May 7, 2021
By Lori Richardson
In order to be a real sales team leader – not just a manager or director – you must be willing to look inward.
Self-awareness is understanding everything about everything that makes you, well, you. It is the ability to evaluate what you’ve said or done and have some “less biased” feedback for yourself.
We are full of biases and opinions that shape our viewpoints about those people and situations around us. Our sales reps need 100% of us, so understanding yourself can be a huge strategy for improvement.
Do you know what your sales management strengths and weaknesses are when it comes to working with others, leading a team, managing obstacles in your team’s way, and serving as a “shield” for your reps from executive fire drills?
This column is part of Channel Futures’ partnership with channelWise and wiseHer, the global expert marketplace that helps business owners and professionals accelerate their careers and businesses.
Were you a top sales rep who was promoted? Perhaps you came in as a sales manager. Even so, you probably were a rep in the past. If the main reason you were promoted was because you closed some big deals, or felt you needed progression in your career, you should know that there are few common skills between “top sales rep” and “top sales leader.”
The top B2B sales leaders have these 21 core sales management competencies (from OMG) under four categories:
The Will to Manage Sales:
Strong desire for sales management success
Strong commitment for sales management success
Sales Management DNA:
No need for approval
Supportive buy cycle
Comfortable talking about money
Systems & Strategies:
Milestone-centric sales process
Embracing sales technology
Do you know your core sales management strengths, or do you think you know them? Do you know your weaknesses or do you think you know them? I’m not talking about personality assessment results or a psychological profile. Would you believe that top sales leaders and poor performing sales leaders have similar personalities?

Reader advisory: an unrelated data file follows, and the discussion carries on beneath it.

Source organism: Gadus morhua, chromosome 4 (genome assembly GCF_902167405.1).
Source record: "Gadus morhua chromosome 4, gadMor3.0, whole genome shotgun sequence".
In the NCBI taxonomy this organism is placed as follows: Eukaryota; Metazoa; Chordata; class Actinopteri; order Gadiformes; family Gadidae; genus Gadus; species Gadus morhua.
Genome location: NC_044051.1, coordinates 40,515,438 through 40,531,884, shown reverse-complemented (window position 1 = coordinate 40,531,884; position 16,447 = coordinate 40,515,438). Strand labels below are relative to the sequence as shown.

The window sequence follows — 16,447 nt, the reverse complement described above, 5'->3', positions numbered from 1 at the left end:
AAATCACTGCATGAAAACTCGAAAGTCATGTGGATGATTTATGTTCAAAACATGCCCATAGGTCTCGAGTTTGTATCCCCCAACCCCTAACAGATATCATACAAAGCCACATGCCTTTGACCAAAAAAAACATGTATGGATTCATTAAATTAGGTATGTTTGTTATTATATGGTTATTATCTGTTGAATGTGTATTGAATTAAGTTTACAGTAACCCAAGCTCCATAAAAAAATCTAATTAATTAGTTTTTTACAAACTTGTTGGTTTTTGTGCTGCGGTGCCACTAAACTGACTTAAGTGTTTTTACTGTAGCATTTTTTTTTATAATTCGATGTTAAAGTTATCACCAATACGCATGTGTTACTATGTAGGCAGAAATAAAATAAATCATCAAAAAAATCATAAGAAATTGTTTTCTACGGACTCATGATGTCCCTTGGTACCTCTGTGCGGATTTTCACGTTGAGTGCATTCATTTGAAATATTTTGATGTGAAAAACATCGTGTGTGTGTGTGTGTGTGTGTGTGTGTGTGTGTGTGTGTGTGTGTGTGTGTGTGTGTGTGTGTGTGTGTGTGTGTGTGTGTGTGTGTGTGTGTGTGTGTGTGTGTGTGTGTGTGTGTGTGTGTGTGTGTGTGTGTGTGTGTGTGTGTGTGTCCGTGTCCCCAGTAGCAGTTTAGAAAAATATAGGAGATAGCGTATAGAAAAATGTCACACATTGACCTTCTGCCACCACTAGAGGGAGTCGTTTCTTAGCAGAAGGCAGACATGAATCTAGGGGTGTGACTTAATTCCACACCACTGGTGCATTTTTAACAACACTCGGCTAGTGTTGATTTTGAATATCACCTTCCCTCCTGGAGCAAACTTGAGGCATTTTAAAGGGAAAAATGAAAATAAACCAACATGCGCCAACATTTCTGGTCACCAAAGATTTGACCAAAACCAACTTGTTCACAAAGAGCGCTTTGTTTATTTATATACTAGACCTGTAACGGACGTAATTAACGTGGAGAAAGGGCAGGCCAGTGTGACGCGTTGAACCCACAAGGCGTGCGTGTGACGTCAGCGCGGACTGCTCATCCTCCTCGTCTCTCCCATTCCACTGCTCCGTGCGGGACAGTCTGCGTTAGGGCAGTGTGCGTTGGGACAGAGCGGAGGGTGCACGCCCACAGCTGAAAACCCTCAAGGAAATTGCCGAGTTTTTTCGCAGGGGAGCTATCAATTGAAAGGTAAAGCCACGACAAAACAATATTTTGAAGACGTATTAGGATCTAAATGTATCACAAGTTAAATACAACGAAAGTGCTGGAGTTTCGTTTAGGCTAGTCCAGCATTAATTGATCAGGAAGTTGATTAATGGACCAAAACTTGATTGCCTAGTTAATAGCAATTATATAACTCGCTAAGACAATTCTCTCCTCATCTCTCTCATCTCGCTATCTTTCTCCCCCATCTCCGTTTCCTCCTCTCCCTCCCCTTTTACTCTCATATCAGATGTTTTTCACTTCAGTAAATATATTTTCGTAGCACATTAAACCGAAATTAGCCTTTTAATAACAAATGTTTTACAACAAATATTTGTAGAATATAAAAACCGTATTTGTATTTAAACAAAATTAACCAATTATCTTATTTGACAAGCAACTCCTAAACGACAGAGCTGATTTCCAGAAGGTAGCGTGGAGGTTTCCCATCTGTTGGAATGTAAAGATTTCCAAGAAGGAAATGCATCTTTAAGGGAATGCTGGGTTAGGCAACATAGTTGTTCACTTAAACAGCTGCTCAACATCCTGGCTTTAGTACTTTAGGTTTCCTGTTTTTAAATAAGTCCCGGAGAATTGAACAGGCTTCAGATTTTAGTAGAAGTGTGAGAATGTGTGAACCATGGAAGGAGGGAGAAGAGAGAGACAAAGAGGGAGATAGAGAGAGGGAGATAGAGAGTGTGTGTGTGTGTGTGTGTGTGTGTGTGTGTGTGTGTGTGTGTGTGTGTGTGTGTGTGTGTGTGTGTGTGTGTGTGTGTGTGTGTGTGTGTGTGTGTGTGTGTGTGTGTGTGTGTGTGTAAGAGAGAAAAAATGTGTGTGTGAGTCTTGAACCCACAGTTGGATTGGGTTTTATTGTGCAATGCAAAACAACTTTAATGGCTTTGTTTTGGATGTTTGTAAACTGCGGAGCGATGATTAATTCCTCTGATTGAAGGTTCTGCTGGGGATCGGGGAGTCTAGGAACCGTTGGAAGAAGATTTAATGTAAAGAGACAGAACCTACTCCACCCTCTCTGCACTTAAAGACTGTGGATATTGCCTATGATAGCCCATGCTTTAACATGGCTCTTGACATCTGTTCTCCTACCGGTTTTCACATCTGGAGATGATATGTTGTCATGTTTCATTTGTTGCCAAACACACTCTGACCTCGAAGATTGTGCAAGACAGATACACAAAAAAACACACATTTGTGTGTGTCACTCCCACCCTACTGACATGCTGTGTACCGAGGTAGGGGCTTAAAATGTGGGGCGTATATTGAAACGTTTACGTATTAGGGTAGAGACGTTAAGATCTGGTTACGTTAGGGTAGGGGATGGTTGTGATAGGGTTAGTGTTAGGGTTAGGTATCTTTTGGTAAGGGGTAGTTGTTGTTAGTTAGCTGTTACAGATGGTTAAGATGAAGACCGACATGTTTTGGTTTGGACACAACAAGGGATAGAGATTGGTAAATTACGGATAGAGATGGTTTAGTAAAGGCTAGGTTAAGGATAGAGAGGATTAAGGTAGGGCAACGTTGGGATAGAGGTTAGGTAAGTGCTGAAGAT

If at this point you feel like you really don’t know what you excel in and where you come up short in helping your sales team, the fact that you are reading this and thinking about it are great first steps.
Defining a problem or realizing a gap is half the battle. The other great thing is that there are different ways to get answers. The best way I have found in 30 years of selling and sales leadership is by getting outside help where you can get actual data and look at that data, not opinions.
Case in point: A very successful technology company told me they thought they had a leadership issue. They felt the reps were strong but there was a big problem with their front-line managers. I worked with them and we evaluated their reps, managers, pipeline and processes.
Would you believe the data showed that they actually had strong managers, and the issue was that they were not hiring strong sales reps? I presented this data to their COO, VP of sales, and head of sales enablement. All seemed stunned initially, but the data backed it up. Eventually they saw how it made sense and they were able to hire stronger sellers and coach the managers on ways the reps would be even more successful.
Sales and sales manager hires can be tricky compared to other roles in an organization.
Put some benchmarks in place and review those benchmarks annually to see how the reps on your team are growing, and how sales managers are getting better and better — or if they are stagnant, you’ll learn that as well.
Want to Grow Revenue? Lead with Core Values
Pete Gracey, SVP, global sales and GM at Aurea Software, has been building sales teams for 20 years. Pete shares how you can shape your team through common values:
The best sales managers have an unwavering commitment to their core values. Core values are the foundation for what ends up being the personality of your sales team. They help you hire, fire, promote and retain talent. Without them, your team lacks a common identity. Without a common identity, you will close fewer deals.
Look inward. Learn every day. Uncover your sales leadership strengths and build on them, and mind the gap to be able to give your reps what they deserve — an always improving manager.
Lori Richardson is CEO of Score More Sales, a sales strategy firm for leaders of midmarket companies who want to fix sales team issues. She launched Women Sales Pros in 2013, an organization working to get more women into B2B sales and leadership roles. Lori had a 15-year career in tech sales and sales leadership roles with companies like Apple and Thomson Reuters. Learn more about her on her wiseHer profile page and connect with her on LinkedIn.
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